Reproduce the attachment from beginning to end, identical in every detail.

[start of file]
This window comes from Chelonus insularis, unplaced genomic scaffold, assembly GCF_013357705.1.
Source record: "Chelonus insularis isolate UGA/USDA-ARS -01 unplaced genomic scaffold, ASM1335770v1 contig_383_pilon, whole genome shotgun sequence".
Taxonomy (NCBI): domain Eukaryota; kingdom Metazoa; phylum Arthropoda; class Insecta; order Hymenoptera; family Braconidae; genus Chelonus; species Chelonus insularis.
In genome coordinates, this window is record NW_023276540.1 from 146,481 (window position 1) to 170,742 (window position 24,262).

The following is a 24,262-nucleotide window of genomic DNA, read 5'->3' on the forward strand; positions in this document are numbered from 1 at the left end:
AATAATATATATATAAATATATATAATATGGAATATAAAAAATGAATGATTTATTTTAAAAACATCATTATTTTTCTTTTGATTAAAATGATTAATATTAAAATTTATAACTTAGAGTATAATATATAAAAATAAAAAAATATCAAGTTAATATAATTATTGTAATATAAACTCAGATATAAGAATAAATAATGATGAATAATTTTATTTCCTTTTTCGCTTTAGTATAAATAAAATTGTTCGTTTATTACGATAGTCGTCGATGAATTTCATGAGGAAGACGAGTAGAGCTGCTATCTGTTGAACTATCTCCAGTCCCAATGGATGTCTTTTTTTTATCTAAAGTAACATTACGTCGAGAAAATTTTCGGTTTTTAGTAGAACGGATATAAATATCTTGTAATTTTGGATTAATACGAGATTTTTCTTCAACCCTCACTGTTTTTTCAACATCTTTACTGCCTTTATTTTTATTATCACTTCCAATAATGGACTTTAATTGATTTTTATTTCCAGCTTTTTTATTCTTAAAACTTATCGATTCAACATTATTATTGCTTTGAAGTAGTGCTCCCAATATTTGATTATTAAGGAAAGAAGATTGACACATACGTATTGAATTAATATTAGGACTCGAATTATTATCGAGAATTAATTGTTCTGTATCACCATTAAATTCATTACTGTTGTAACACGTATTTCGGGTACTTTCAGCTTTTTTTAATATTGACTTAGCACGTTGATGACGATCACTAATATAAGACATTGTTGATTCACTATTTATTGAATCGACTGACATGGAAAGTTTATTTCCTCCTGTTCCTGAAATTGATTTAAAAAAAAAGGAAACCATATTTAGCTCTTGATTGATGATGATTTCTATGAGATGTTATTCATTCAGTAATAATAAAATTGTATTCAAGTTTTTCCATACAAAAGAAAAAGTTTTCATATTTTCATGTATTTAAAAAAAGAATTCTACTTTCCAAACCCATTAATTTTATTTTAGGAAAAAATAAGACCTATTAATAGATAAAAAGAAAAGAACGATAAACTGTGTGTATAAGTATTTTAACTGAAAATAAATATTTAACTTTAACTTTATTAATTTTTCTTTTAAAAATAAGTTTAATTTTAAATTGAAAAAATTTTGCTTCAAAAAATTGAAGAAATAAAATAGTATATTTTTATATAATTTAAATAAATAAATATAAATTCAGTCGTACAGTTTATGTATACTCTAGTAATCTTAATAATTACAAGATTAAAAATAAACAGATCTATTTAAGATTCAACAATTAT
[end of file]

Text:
This window comes from Chelonus insularis, unplaced genomic scaffold, assembly GCF_013357705.1.
Source record: "Chelonus insularis isolate UGA/USDA-ARS -01 unplaced genomic scaffold, ASM1335770v1 contig_383_pilon, whole genome shotgun sequence".
Taxonomy (NCBI): domain Eukaryota; kingdom Metazoa; phylum Arthropoda; class Insecta; order Hymenoptera; family Braconidae; genus Chelonus; species Chelonus insularis.
In genome coordinates, this window is record NW_023276540.1 from 146,481 (window position 1) to 170,742 (window position 24,262).

The following is a 24,262-nucleotide window of genomic DNA, read 5'->3' on the forward strand; positions in this document are numbered from 1 at the left end:
AATAATATATATATAAATATATATAATATGGAATATAAAAAATGAATGATTTATTTTAAAAACATCATTATTTTTCTTTTGATTAAAATGATTAATATTAAAATTTATAACTTAGAGTATAATATATAAAAATAAAAAAATATCAAGTTAATATAATTATTGTAATATAAACTCAGATATAAGAATAAATAATGATGAATAATTTTATTTCCTTTTTCGCTTTAGTATAAATAAAATTGTTCGTTTATTACGATAGTCGTCGATGAATTTCATGAGGAAGACGAGTAGAGCTGCTATCTGTTGAACTATCTCCAGTCCCAATGGATGTCTTTTTTTTATCTAAAGTAACATTACGTCGAGAAAATTTTCGGTTTTTAGTAGAACGGATATAAATATCTTGTAATTTTGGATTAATACGAGATTTTTCTTCAACCCTCACTGTTTTTTCAACATCTTTACTGCCTTTATTTTTATTATCACTTCCAATAATGGACTTTAATTGATTTTTATTTCCAGCTTTTTTATTCTTAAAACTTATCGATTCAACATTATTATTGCTTTGAAGTAGTGCTCCCAATATTTGATTATTAAGGAAAGAAGATTGACACATACGTATTGAATTAATATTAGGACTCGAATTATTATCGAGAATTAATTGTTCTGTATCACCATTAAATTCATTACTGTTGTAACACGTATTTCGGGTACTTTCAGCTTTTTTTAATATTGACTTAGCACGTTGATGACGATCACTAATATAAGACATTGTTGATTCACTATTTATTGAATCGACTGACATGGAAAGTTTATTTCCTCCTGTTCCTGAAATTGATTTAAAAAAAAAGGAAACCATATTTAGCTCTTGATTGATGATGATTTCTATGAGATGTTATTCATTCAGTAATAATAAAATTGTATTCAAGTTTTTCCATACAAAAGAAAAAGTTTTCATATTTTCATGTATTTAAAAAAAGAATTCTACTTTCCAAACCCATTAATTTTATTTTAGGAAAAAATAAGACCTATTAATAGATAAAAAGAAAAGAACGATAAACTGTGTGTATAAGTATTTTAACTGAAAATAAATATTTAACTTTAACTTTATTAATTTTTCTTTTAAAAATAAGTTTAATTTTAAATTGAAAAAATTTTGCTTCAAAAAATTGAAGAAATAAAATAGTATATTTTTATATAATTTAAATAAATAAATATAAATTCAGTCGTACAGTTTATGTATACTCTAGTAATCTTAATAATTACAAGATTAAAAATAAACAGATCTATTTAAGATTCAACAATTAT